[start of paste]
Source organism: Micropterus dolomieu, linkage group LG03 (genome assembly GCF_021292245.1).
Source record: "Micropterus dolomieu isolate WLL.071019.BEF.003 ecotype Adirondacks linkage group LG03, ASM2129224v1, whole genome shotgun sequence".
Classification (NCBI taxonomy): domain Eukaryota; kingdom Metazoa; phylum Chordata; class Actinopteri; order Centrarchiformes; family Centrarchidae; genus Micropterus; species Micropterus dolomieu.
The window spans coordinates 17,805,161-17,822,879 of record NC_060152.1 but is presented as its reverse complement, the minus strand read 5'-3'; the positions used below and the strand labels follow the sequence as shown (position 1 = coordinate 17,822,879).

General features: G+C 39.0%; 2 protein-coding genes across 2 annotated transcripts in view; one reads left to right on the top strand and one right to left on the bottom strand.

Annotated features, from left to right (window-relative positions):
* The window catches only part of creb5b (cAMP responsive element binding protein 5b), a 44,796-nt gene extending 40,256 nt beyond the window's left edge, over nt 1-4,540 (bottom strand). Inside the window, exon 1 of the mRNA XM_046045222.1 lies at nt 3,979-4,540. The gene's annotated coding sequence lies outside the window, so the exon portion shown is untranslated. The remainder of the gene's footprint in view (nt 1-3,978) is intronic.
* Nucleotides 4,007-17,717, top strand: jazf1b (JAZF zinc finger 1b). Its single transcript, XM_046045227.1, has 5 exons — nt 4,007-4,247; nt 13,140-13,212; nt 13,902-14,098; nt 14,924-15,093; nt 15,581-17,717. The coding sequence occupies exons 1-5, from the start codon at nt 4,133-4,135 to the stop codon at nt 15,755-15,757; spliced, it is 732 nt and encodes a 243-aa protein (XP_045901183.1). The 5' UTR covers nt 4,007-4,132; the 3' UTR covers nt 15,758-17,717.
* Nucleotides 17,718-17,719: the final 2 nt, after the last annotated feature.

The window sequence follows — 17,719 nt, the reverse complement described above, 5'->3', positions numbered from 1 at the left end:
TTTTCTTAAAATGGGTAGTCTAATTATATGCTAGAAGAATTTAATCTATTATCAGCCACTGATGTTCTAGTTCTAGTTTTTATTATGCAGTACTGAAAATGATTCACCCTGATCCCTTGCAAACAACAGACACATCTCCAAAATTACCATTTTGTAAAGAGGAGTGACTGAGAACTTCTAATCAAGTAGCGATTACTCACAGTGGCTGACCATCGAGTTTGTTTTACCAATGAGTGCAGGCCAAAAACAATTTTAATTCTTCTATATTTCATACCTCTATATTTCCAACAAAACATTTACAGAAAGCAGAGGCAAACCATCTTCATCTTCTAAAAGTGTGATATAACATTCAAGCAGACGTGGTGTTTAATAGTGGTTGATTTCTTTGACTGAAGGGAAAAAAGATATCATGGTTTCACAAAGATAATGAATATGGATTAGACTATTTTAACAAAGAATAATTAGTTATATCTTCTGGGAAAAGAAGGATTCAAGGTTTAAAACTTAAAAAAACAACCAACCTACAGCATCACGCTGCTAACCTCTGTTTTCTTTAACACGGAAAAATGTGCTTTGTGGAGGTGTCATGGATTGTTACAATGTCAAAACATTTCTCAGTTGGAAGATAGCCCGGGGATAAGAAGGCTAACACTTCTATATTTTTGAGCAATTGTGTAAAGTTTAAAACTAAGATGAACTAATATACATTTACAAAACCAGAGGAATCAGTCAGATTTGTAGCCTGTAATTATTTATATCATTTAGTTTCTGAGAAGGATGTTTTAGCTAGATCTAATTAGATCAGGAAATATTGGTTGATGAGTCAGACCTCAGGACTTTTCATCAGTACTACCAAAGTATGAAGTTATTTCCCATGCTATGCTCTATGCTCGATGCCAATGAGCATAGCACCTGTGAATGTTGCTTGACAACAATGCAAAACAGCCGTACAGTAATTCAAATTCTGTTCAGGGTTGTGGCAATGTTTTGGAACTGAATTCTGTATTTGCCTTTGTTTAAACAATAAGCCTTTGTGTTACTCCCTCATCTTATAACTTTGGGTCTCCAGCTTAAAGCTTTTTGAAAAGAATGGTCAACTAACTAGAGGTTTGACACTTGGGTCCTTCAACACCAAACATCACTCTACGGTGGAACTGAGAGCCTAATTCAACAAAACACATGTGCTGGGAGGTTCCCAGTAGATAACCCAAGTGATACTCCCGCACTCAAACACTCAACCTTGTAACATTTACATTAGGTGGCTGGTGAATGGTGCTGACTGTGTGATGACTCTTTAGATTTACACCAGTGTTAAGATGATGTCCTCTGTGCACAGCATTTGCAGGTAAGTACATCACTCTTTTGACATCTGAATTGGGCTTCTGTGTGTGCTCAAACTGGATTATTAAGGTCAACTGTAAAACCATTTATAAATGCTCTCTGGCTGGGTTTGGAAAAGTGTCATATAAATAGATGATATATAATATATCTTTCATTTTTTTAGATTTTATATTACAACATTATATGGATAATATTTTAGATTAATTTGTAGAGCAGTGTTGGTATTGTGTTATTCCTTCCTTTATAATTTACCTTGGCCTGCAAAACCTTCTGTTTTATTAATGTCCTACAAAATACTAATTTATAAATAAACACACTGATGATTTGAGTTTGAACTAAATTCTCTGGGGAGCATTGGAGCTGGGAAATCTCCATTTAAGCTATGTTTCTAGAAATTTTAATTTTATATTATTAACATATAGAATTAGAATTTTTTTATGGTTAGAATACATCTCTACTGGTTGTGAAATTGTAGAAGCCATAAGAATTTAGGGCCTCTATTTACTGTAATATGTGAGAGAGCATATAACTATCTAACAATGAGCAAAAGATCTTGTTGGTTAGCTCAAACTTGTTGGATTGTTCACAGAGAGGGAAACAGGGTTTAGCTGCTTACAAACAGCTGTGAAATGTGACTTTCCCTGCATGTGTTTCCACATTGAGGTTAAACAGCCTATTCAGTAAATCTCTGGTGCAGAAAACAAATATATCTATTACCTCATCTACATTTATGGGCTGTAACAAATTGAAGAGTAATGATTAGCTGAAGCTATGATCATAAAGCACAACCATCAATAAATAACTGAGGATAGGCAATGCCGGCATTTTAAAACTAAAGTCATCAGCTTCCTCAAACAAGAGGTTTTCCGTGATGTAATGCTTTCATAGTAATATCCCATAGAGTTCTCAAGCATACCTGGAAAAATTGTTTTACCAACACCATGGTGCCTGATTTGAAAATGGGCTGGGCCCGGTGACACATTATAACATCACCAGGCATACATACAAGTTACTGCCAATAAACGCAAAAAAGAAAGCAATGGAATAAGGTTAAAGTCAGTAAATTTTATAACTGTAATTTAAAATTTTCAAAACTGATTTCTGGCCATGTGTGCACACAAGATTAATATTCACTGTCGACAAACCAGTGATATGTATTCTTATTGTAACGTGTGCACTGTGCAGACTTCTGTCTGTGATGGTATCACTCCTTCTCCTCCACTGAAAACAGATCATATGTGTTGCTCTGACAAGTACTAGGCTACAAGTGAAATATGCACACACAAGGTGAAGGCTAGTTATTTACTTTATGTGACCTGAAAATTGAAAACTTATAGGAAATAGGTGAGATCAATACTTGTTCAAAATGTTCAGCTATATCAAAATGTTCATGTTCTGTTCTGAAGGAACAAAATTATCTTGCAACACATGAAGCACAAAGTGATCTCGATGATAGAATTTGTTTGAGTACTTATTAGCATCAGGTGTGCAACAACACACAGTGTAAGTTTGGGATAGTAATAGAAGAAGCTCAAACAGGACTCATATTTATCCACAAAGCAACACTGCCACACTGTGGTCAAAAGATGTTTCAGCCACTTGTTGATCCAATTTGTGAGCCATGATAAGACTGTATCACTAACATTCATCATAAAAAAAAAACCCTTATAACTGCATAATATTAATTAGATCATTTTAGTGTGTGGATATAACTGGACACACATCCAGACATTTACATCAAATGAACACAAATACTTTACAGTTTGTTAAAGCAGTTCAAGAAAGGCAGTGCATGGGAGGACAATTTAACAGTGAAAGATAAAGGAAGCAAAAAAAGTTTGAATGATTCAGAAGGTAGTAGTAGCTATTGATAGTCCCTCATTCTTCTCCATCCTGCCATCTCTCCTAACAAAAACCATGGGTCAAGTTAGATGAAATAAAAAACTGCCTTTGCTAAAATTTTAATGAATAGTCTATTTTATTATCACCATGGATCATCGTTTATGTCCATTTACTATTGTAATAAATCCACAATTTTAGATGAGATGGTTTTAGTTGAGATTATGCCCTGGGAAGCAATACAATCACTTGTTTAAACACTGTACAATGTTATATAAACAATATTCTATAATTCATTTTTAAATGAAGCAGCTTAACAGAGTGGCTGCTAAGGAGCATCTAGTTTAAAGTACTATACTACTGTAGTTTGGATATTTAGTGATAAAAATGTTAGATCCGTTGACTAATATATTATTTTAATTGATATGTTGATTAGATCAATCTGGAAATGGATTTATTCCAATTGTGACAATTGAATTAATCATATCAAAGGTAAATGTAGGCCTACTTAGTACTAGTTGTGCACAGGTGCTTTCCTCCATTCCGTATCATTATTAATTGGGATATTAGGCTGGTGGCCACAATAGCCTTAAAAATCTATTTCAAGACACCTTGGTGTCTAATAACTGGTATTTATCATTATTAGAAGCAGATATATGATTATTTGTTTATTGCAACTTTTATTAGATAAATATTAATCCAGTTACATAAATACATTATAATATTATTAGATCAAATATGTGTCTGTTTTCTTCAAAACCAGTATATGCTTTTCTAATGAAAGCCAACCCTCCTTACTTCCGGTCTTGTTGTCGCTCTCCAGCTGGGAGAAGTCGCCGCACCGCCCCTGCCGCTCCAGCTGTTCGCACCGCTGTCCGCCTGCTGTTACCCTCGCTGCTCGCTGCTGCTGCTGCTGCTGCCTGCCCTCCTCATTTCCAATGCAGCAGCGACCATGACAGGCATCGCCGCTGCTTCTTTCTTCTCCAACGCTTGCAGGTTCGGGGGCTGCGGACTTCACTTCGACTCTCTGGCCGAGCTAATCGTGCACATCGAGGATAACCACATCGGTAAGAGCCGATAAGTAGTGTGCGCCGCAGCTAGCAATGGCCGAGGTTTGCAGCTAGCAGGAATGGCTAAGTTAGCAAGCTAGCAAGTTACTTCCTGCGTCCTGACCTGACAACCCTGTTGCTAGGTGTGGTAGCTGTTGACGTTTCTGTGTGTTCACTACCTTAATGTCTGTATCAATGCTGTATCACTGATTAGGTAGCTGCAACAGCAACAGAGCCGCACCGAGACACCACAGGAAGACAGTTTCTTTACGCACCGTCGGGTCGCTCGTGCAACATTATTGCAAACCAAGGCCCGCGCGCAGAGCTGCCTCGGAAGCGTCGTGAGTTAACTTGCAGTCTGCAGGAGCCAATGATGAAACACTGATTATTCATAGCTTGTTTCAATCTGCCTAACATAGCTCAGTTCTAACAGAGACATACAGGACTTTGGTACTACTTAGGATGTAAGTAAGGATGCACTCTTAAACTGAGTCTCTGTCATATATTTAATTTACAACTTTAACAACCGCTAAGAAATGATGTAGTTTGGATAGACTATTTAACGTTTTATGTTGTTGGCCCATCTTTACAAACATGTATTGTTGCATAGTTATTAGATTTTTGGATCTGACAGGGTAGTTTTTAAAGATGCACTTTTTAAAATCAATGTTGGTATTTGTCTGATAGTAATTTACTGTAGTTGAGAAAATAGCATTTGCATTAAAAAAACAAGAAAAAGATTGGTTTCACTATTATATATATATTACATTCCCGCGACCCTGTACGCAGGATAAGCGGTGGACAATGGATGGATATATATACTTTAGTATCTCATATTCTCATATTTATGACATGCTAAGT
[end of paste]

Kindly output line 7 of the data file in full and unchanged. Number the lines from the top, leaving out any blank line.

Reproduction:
* The window catches only part of creb5b (cAMP responsive element binding protein 5b), a 44,796-nt gene extending 40,256 nt beyond the window's left edge, over nt 1-4,540 (bottom strand). Inside the window, exon 1 of the mRNA XM_046045222.1 lies at nt 3,979-4,540. The gene's annotated coding sequence lies outside the window, so the exon portion shown is untranslated. The remainder of the gene's footprint in view (nt 1-3,978) is intronic.